Yahoo! patches instant message hole

Yahoo! has offered fixes for two security holes in its Yahoo! Messenger application.

Yahoo! has offered fixes for two security holes in its Yahoo! Messenger application.

The holes could have allowed an attacker to run code of their choice or modify content within Yahoo! Messenger on a vulnerable PC.

The vulnerabilities affect Yahoo! Messenger version 5, 0, 0, 1061 running on Windows 98, 2000 and XP Pro.

The first vulnerability stems from a buffer overflow in the application that could allow a specially formatted URL (Uniform Resource Locator) to overrun the memory allocated to a number of Yahoo! Messenger functions. Depending on the length of the URL, Yahoo! Messenger can be crashed or can be made to run code on the target PC.

The second flaw concerns the use of information tabs within Yahoo! Messenger that give users one-click access to customised information from within Messenger. A vulnerable version of Yahoo! Messenger, used in conjunction with Microsoft's Internet Explorer 5.0 or later, can be forced by an attacker using Visual Basic scripts or Java to create new tabs or to alter the content of existing tabs.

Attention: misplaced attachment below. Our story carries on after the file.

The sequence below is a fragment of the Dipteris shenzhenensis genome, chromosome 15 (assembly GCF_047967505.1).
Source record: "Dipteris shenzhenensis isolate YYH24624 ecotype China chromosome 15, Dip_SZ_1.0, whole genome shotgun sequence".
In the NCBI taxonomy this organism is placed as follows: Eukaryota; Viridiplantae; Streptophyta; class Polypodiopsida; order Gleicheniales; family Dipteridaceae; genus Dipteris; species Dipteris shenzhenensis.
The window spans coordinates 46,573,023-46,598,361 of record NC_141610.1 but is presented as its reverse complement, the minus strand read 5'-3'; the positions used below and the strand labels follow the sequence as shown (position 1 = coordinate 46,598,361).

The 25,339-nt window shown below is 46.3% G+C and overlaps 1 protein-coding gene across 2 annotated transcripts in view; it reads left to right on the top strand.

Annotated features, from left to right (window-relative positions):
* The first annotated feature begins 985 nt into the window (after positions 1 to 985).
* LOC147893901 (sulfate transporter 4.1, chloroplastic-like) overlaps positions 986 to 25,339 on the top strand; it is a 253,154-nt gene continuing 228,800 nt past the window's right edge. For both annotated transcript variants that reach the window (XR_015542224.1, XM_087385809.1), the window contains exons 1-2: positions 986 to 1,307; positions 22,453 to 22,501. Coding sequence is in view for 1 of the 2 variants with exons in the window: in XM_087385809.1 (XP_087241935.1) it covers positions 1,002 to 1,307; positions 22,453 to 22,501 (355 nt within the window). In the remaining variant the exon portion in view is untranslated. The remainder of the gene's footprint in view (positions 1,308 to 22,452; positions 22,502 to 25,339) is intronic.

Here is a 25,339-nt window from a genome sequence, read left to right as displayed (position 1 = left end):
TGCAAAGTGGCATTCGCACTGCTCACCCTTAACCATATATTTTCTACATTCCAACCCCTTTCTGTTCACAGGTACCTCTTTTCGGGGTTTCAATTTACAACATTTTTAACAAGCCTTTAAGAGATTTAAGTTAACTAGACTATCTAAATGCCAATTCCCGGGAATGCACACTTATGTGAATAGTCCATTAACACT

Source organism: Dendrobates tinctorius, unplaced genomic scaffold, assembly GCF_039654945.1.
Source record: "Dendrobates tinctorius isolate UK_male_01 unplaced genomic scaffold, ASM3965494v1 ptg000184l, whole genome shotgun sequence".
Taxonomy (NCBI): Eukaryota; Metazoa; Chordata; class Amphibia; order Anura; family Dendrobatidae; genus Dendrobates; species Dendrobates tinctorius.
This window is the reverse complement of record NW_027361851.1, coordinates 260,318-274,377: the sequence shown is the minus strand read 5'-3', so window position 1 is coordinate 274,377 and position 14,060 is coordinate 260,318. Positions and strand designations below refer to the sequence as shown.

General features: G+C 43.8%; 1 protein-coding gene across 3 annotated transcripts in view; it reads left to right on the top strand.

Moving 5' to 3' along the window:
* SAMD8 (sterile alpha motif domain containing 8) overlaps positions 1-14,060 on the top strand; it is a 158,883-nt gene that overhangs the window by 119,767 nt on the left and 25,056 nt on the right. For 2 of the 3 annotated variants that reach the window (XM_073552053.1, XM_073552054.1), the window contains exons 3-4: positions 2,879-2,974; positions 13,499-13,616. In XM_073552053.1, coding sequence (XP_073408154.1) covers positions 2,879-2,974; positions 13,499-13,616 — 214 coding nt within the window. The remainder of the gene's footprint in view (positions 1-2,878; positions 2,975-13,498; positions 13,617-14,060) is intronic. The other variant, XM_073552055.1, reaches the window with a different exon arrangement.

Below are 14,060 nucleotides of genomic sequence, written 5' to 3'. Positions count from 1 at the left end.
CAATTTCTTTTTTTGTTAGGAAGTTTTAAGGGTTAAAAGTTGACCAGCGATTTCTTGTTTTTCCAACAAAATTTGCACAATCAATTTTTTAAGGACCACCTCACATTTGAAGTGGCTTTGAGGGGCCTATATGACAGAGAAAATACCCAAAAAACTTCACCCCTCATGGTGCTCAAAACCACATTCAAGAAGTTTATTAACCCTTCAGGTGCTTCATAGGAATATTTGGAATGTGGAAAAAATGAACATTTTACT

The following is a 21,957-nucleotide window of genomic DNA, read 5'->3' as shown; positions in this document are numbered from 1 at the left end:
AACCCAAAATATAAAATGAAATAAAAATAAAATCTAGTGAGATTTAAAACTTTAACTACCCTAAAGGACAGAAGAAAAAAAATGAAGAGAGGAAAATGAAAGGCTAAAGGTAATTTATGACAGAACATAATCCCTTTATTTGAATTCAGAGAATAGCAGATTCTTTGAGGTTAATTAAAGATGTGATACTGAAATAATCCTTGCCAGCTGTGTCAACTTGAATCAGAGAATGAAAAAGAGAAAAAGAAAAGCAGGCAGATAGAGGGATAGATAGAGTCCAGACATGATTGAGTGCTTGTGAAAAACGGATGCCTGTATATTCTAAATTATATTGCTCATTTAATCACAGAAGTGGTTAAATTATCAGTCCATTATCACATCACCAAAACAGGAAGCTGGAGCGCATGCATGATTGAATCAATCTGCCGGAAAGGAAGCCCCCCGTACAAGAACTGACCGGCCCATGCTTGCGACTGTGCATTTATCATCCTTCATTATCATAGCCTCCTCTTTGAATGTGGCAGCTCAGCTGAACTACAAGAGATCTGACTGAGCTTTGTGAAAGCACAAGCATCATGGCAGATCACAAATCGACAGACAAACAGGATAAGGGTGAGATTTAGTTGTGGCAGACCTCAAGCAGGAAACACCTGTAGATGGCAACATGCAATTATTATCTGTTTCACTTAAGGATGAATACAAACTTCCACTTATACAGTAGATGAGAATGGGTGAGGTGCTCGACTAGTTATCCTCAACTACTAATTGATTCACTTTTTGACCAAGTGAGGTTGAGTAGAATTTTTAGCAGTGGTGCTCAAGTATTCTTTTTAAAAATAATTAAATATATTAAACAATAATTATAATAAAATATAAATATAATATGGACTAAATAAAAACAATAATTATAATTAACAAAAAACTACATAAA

An attacker could even steal the username and password of the account being used. The patched version of Yahoo! Messenger, which closes this hole, does so by removing the tab-adding feature entirely.

Security vulnerabilities in instant messaging clients are becoming more prevalent, as a handful of holes in Yahoo! rival America Online's Instant Messenger application have been found in 2002.

Most recently, AOL closed a hole that could have allowed an attacker to run the code of their choice on an affected PC.

The patch can be downloaded at



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